'Don’t build for an exit, but build because you want the world to use your product' – Kumar Rangarajan

'Don’t build for an exit, but build because you want the world to use your product' – Kumar Rangarajan

Wednesday September 06, 2017,

4 min Read

Since the 2014 acquisition of Little Eye Labs by Facebook Inc, all eyes have been trained on Kumar Rangarajan with the big question – what next?

In this week’s YourStory Conversations, the die-hard Illairaja fan prepared to answer questions on YourStory’s AMA, and the second startup he is working on – Slang Labs. Fielding questions from what keeps him going to the differences of working in the corporate and entrepreneurial worlds, Kumar gives an insight into building strong and successful companies.

For a founder with a high-profile acquisition to his credit, it was no surprise that several budding entrepreneurs wanted to know from him – How to build products that companies like Facebook would be interested in acquiring.

Focus on value

The Tech30 startup is said to have caught Facebook’s eye for a cool $10 million- $15 million. For the Indian startup ecosystem, which is hoping to see better exits, Little Eye Labs’ acquisition by Facebook was a breath of relief.

All startups, though, face different problems. Speaking of the common mistakes that startups make, Kumar said most end up focussing too much on the product rather than the value. Startups that describe their product/startup on the basis of its features rather than the end value is a sign they are doing something wrong.

“Also, not respecting data enough. Analytics is treated as a 'something I need to do' rather than as 'something that would save my ass,” says Kumar.

Build for a product, and not acquisition

Kumar believes that building for an acquisition rather than an offering is not beneficial for a founder or for the startup ecosystem.

“It’s a strategy that some people do use (ex-people working in large organisations, like CISCO, figure out what is missing and what would be useful for the company and go out and focus on building that product and then approach the company for a potential acquisition). But that would only work if you have an intimate knowledge of the gaps and needs of the company. Instead, you should focus on finding a niche value that is not being served by other companies and build it. Prove its value by finding customers who love it. And then the large players in related domains would be interested in you.”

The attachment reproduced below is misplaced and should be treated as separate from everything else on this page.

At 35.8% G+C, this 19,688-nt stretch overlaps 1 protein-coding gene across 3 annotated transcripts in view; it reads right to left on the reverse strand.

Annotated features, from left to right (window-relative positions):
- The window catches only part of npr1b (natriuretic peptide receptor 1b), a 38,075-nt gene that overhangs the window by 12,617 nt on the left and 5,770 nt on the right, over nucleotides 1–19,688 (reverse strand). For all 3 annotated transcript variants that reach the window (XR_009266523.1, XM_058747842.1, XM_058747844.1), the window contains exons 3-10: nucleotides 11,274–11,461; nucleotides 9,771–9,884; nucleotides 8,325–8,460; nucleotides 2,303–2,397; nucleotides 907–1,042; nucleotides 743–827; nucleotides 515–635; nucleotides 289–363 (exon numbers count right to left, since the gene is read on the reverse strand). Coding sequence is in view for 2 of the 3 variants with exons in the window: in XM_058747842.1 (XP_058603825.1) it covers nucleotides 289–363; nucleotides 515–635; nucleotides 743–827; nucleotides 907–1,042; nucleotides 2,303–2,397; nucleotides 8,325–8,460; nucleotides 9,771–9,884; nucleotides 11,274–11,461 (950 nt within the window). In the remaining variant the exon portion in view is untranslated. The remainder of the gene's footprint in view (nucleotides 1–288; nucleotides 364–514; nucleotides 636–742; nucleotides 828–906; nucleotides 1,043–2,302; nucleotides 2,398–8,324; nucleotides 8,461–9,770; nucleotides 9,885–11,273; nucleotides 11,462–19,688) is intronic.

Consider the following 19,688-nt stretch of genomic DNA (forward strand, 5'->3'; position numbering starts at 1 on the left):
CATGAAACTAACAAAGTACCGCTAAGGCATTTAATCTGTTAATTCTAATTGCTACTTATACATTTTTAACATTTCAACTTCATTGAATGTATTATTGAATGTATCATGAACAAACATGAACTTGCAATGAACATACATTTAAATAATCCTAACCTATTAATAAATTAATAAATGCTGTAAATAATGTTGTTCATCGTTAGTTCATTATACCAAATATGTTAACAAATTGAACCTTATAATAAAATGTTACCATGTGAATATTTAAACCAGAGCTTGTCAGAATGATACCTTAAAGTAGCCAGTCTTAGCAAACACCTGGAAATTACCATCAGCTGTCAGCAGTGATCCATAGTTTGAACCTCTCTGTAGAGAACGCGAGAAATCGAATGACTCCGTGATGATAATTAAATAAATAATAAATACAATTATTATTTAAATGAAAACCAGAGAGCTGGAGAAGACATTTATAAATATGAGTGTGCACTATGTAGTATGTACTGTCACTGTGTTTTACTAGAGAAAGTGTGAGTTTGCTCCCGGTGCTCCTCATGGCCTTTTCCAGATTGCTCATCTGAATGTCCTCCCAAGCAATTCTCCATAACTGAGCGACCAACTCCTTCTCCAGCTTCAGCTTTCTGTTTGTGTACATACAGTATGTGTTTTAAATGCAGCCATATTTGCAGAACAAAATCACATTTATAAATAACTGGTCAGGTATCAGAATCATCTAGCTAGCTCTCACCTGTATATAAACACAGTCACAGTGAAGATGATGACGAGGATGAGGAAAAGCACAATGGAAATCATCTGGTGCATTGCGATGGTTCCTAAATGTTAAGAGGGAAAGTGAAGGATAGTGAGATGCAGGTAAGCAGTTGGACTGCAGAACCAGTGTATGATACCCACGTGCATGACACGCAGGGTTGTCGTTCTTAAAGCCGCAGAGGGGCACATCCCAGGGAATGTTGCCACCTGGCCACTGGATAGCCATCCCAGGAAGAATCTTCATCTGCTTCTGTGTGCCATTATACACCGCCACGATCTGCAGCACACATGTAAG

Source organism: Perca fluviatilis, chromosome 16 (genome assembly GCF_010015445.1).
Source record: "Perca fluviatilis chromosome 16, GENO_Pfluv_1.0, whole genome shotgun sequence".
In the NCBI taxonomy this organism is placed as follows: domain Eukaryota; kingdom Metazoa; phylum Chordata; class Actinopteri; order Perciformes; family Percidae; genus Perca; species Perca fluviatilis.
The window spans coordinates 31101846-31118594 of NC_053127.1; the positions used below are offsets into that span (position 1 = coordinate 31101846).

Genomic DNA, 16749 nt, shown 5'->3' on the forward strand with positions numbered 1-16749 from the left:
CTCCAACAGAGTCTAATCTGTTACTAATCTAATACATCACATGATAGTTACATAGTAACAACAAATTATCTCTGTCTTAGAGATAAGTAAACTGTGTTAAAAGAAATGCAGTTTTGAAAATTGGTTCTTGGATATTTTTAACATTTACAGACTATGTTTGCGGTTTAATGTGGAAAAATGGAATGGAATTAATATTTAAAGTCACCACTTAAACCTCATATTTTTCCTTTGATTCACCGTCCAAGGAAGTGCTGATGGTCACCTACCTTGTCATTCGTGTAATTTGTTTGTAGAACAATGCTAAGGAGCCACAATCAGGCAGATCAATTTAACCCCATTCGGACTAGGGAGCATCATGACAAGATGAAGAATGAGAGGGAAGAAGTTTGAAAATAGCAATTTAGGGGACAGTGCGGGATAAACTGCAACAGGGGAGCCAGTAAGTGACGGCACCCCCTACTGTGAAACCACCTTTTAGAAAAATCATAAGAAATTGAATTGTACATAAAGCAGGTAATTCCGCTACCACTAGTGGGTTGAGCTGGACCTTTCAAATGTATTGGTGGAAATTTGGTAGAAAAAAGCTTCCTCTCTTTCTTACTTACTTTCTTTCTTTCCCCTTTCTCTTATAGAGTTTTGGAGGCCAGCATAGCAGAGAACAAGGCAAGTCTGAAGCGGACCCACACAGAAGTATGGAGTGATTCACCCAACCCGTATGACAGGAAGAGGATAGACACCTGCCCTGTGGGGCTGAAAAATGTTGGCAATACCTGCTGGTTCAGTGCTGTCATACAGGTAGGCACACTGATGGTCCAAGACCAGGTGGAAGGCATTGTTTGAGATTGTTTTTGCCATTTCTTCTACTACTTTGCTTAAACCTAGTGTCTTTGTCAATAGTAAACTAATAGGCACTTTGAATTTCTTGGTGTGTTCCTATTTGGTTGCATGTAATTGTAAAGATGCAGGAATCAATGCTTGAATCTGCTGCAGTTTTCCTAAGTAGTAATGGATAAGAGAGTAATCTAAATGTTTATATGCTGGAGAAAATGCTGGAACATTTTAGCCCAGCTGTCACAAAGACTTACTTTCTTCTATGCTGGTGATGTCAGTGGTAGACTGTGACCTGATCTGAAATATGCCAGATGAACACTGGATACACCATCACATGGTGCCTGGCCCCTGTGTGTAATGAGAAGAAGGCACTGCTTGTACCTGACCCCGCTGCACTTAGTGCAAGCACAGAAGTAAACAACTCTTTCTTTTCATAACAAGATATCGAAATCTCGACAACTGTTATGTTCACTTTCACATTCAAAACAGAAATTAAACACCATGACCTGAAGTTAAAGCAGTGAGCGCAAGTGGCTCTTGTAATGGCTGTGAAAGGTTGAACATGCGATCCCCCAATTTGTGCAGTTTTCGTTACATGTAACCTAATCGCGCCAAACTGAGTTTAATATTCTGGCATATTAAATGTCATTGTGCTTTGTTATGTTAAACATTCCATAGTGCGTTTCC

In fact, that is how Little Eye Labs’ journey began. Kumar said the founders did not start with an exit in mind. “We wanted to build a global product and make it used by as many people as possible,” says Kumar.

Acquisition a natural transition

It was in the process of building the product that the founders realised they needed investment.

“However, once you take investment, you need to return the money. And an exit (or an IPO) are the ways to return that money. One thing we were sure was that we were not IPO material and that meant exit was the only choice,” he explains.

After that, it was a matter of identifying potential acquirers, and making sure they knew of the company’s existence. He adds that just as a company does many things --hire people, acquire customers, get investment--and employs various strategies to make sure it gets the best possible results, acquisition is also one such strategy.

How does one guide a team through acquisition? One of the biggest challenges, according to Kumar, is that the team loses its purpose.

“Till the acquisition, what bound you together was the company and its small but focussed mission. Once you join a larger organisation, different dynamics come to play, and that could prove to be disruptive to the team.” The positives are a larger playing field that the acquisition gives, the reduction in non-core activities (which would typically be a big time sync) and the definite sense of security. “But it, nevertheless, was a roller coaster ride,” says Kumar.

“Juggling between the needs of FB, my co-founders/employees and investors and coming up with a model that works for everyone was tough. There were days when you feel this is not worth the stress and pressure. And there were days when you feel you’re in the cusp of something magical.”

As Kumar prepares to replicate the success of Little Eye Labs with Slang Labs, he stresses that as humans, with all we do, we need to focus on the larger good of the society.